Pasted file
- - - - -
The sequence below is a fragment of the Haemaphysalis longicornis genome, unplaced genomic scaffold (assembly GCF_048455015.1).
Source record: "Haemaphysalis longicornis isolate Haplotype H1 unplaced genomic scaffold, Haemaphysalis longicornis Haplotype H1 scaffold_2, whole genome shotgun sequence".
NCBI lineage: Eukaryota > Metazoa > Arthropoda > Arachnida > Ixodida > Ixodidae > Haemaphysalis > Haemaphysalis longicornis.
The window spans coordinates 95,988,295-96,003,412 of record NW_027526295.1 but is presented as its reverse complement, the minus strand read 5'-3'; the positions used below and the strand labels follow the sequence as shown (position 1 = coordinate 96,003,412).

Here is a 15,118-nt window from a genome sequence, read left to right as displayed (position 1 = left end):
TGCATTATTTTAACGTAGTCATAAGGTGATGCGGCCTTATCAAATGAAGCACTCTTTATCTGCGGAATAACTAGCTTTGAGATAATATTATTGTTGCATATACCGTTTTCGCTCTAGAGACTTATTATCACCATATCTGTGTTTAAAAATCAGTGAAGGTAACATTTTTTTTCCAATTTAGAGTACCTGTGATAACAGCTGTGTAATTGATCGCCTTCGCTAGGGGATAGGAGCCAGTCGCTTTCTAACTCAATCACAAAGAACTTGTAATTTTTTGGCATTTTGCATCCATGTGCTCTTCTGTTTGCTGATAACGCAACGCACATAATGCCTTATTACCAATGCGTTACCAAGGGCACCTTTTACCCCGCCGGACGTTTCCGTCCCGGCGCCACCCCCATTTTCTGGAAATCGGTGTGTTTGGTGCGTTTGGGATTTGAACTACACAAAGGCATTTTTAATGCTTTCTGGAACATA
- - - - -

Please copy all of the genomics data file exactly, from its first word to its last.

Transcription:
The sequence below is a fragment of the Haemaphysalis longicornis genome, unplaced genomic scaffold (assembly GCF_048455015.1).
Source record: "Haemaphysalis longicornis isolate Haplotype H1 unplaced genomic scaffold, Haemaphysalis longicornis Haplotype H1 scaffold_2, whole genome shotgun sequence".
NCBI lineage: Eukaryota > Metazoa > Arthropoda > Arachnida > Ixodida > Ixodidae > Haemaphysalis > Haemaphysalis longicornis.
The window spans coordinates 95,988,295-96,003,412 of record NW_027526295.1 but is presented as its reverse complement, the minus strand read 5'-3'; the positions used below and the strand labels follow the sequence as shown (position 1 = coordinate 96,003,412).

Here is a 15,118-nt window from a genome sequence, read left to right as displayed (position 1 = left end):
TGCATTATTTTAACGTAGTCATAAGGTGATGCGGCCTTATCAAATGAAGCACTCTTTATCTGCGGAATAACTAGCTTTGAGATAATATTATTGTTGCATATACCGTTTTCGCTCTAGAGACTTATTATCACCATATCTGTGTTTAAAAATCAGTGAAGGTAACATTTTTTTTCCAATTTAGAGTACCTGTGATAACAGCTGTGTAATTGATCGCCTTCGCTAGGGGATAGGAGCCAGTCGCTTTCTAACTCAATCACAAAGAACTTGTAATTTTTTGGCATTTTGCATCCATGTGCTCTTCTGTTTGCTGATAACGCAACGCACATAATGCCTTATTACCAATGCGTTACCAAGGGCACCTTTTACCCCGCCGGACGTTTCCGTCCCGGCGCCACCCCCATTTTCTGGAAATCGGTGTGTTTGGTGCGTTTGGGATTTGAACTACACAAAGGCATTTTTAATGCTTTCTGGAACATA